Criticism & Features

Year 2019: 30 Books

Essays One by Lydia Davis: 2019 Criticism finalist

By David Varno

Essays One by Lydia Davis (Farrar, Straus and Giroux) Essays One by Lydia Davis (Farrar, Straus and Giroux)

Davis’s exciting debut collection of nonfiction, ranging from craft lectures to essays about writers and artists to notes on the translation process, is a great gift to readers, particularly those familiar with Davis’s short fiction, which often consists of single-paragraph half-page stories that are occasionally labeled as poetry. Here, she describes her gradual journey as a young writer away from the traditional narrative story model. Despite reading Beckett, Kafka, Borges, and Issac Babel in college, writers who were “more unusual formally and imaginatively,” she initially thought there was no alternative to the New Yorker formula. In close readings of stories by Grace Paley, Donald Barthelme, and others, as well as demonstrations of her iterative process of revising a story or journal entry to find the right words, she generously reveals how her mind works. Another fan of this collection just wrote to me that it was “rearranging the cells” of her brain; I would completely agree.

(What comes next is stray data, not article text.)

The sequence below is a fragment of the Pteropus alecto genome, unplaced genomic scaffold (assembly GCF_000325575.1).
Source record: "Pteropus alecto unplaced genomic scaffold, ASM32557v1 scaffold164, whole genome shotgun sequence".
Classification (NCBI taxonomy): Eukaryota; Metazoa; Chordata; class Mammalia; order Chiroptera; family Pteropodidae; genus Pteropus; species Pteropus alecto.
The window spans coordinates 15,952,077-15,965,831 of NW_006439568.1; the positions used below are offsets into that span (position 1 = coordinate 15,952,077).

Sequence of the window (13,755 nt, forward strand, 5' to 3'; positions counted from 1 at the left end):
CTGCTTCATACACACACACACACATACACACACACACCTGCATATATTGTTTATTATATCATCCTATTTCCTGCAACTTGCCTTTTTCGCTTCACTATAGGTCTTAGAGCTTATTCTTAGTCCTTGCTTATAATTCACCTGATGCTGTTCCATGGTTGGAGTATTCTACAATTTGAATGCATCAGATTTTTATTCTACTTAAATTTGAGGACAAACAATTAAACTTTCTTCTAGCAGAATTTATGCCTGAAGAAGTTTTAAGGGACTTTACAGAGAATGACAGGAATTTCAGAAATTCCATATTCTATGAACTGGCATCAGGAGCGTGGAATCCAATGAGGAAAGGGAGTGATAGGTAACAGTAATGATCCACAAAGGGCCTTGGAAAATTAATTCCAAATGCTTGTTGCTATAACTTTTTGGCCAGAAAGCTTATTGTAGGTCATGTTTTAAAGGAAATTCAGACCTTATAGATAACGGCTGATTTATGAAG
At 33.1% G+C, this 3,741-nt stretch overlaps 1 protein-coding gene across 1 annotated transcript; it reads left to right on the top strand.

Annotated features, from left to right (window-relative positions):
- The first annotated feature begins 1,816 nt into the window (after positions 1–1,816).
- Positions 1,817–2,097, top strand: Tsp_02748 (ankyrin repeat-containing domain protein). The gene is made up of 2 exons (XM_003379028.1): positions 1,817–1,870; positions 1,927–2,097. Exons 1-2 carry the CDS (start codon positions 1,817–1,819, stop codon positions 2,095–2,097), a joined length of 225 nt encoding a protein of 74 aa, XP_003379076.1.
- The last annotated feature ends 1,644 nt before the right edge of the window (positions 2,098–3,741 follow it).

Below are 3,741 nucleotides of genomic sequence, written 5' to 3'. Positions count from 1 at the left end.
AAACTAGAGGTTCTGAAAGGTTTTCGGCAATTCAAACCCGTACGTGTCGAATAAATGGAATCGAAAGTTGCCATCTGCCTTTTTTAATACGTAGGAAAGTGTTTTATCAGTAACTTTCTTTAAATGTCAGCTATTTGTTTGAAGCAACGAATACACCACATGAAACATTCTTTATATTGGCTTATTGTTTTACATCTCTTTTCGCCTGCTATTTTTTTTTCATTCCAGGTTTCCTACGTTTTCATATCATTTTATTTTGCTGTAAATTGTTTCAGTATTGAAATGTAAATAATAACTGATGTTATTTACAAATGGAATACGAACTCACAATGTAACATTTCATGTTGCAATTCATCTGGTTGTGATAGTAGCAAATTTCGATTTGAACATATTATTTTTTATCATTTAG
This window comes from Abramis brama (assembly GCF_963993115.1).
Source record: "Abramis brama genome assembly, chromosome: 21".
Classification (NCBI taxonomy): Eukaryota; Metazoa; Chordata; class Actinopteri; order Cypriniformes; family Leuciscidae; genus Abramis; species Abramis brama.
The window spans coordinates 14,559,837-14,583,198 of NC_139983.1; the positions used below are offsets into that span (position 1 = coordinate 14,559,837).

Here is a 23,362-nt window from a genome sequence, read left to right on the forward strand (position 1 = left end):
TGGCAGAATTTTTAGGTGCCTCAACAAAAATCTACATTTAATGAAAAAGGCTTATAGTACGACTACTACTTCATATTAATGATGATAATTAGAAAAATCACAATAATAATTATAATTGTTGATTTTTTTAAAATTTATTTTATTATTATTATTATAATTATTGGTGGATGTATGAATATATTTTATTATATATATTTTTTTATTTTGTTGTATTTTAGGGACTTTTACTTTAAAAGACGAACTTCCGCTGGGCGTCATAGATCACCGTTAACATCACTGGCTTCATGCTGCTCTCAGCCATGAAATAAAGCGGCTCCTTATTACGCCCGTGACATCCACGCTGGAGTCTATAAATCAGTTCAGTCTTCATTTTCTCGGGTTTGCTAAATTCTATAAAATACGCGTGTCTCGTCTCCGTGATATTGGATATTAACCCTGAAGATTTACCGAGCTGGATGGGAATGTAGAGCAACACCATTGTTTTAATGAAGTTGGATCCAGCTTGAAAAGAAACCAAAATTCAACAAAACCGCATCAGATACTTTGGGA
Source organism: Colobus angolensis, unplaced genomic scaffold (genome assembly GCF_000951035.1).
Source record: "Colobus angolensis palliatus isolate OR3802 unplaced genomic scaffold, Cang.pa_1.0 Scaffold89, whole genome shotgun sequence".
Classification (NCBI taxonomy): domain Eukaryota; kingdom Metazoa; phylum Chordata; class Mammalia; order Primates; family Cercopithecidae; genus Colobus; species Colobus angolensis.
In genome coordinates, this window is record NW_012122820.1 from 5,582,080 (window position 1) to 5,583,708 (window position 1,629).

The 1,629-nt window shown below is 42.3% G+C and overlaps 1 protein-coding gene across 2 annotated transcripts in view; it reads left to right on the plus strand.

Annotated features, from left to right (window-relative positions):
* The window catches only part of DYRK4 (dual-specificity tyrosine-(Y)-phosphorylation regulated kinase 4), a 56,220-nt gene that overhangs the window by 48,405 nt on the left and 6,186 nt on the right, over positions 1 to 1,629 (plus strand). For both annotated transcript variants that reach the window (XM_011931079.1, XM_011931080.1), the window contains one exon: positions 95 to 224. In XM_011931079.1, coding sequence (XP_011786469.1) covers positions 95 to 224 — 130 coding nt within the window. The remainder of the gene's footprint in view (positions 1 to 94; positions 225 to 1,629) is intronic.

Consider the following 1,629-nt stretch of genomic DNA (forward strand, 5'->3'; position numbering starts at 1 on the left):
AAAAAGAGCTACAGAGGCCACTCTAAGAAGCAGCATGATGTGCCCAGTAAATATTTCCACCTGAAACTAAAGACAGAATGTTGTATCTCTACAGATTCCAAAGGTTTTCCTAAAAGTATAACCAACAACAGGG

This is not entirely a book on writing, but writers and editors, those who work with words day in and day out, may find the craft lectures the most memorable and impactful. Some insights: know the power of naming a character, and name them early, before a reader knows who they are; observe yourself in the third person and keep honest notes—you might find a story there; disrupt your comfort level by taking public transportation, which will afford you the opportunity to make unpredictable conversation and to eavesdrop on the dialogue of strangers; and, perhaps most importantly, turn off your devices and find some peace and quiet for your writing time. While far from the first to emphasize the value of solitude, she succeeds brilliantly at showing where the mind can go when there are no distractions.

What emerges is a convincing argument for the value of observation: of oneself, others, and the particularities of language.

— David Varno